There was that time my former employer decided to terminate all the assistant managers. I had only six months until I got my thirty years in for retirement. I recall my supervisor being more anxious about it than I. (She was likely projecting her own fear of providing for her family.) “How can you be so calm?” she asked me one day while Human Resources was working through the plan. “What can I do? I guess my zen training is coming in handy,” I answered. Circumstances worked out that assistant managers would be able to remain at their pay scale for a six month transition period no matter what job they may be able to transfer to in the library system. A few quit in anger, a few retired early, and some transferred to branches. As karma would have it, I was able to remain in the History Department for those remaining months – gaining my full pension as a result.

There was much talk from Pema about getting comfortable with “groundlessness.” There is no question that assistant managers experienced groundlessness the day when we came into work and discovered the new plan the Board had come up with. We were forced to deal with the fear of uncertainty for our future. Not knowing the name for it, I began work toward being a “spiritual warrior,” with confidence and joy.

Pema exhibited deep compassion as she interacted with participants’ questions, many of which dealt with diseases and dying, extremely autistic children, suffering of one kind or another. Always, she proved approachable, wise, and sometimes, witty. Watching her connect with others was a delight. Pema seemed so approachable as she blended harmoniously with the question and the person. She modeled the teachings.

The organizers scheduled stretch times interspersed with meditation periods and the talks so the afternoon went fast. I took a break from the flow of the retreat Saturday evening. Betsy Lippitt was performing on guitar and violin at College Hill Coffee Co. I joined some friends there. Although it was a bit jarring to hear so many voices after sitting alone at home all day, I was glad I went. Still, I noticed how unnecessary many of the conversations were. Some of the silliness and small talk were actually posturing, finding one’s place in the group. Betsy’s talent was more evident than usual; her appearances are rare. I knew I could return to the video on my computer and watch the part I missed.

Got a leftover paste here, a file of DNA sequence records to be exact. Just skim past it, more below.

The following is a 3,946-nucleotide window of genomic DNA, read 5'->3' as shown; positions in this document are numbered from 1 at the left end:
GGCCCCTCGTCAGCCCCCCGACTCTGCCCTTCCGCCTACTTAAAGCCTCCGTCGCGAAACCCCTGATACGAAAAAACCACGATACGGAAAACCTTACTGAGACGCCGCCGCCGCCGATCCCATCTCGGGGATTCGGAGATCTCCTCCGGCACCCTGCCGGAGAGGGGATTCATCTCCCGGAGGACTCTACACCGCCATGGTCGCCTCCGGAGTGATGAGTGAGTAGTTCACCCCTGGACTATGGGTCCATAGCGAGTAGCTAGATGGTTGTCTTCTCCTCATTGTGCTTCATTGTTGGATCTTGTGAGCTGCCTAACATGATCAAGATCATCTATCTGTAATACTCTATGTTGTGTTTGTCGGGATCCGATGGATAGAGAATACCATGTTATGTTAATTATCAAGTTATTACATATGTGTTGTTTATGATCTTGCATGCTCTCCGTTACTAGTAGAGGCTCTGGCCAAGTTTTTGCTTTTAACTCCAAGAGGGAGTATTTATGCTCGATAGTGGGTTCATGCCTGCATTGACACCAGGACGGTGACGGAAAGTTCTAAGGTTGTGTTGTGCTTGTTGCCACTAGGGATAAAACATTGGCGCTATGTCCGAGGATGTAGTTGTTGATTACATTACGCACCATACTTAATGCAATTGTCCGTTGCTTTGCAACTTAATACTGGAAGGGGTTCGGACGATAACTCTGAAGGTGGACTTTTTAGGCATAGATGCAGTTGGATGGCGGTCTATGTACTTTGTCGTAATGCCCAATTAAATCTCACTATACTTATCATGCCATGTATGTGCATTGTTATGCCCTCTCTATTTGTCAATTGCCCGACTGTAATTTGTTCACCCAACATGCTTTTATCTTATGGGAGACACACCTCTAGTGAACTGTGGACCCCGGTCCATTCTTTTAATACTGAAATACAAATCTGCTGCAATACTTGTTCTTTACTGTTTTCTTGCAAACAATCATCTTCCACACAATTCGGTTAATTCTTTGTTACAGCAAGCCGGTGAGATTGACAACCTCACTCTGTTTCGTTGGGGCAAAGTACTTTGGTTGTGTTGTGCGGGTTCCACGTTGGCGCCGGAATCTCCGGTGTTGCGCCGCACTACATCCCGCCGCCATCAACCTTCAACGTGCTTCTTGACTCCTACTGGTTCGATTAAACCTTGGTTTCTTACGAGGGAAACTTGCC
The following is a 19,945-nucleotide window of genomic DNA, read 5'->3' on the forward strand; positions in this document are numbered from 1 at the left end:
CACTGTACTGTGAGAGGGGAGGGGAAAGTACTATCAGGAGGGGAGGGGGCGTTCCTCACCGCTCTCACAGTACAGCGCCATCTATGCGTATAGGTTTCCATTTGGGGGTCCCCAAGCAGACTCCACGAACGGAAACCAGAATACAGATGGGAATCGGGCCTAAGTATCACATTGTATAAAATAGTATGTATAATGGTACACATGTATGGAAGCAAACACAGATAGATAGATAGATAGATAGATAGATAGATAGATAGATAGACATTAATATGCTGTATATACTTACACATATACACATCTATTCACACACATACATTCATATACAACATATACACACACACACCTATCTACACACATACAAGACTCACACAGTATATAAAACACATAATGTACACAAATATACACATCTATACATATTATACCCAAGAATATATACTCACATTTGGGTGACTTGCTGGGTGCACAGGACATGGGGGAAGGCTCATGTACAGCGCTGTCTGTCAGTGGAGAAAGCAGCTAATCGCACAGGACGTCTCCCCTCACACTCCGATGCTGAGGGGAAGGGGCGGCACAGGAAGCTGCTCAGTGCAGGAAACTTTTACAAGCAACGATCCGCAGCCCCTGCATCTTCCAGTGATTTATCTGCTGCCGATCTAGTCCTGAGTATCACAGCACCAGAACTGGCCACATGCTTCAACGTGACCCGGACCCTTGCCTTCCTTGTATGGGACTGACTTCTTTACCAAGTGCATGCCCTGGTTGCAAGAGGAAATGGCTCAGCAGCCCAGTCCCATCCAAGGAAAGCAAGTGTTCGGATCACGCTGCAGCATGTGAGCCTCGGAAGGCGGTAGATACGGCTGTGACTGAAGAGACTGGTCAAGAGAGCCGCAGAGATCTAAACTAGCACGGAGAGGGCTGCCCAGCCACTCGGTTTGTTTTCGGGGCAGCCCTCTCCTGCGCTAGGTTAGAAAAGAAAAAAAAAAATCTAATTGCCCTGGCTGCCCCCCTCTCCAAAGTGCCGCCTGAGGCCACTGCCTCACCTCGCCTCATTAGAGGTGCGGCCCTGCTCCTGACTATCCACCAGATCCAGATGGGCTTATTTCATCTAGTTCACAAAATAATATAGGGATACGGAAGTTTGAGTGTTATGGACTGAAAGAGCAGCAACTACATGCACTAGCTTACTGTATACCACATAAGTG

Sunday afternoon and evening followed the same pattern. Morning was free, then I focused on the retreat via my computer screen. I felt as if I had camped out in my meditation room – which, after all, I had. I reflected on Pema’s presence as well as her words. Uncertainty, groundlessness, fearlessness. She had participants form dyads, two people taking turns listening to the other while one talked without interruption. “What do you fear?” Sitting alone at home, mine surfaced immediately for I have thought of it often: What if I keel over and die at home alone? How long before my absence would be noted? It is this sort of question a spiritual warrior must face.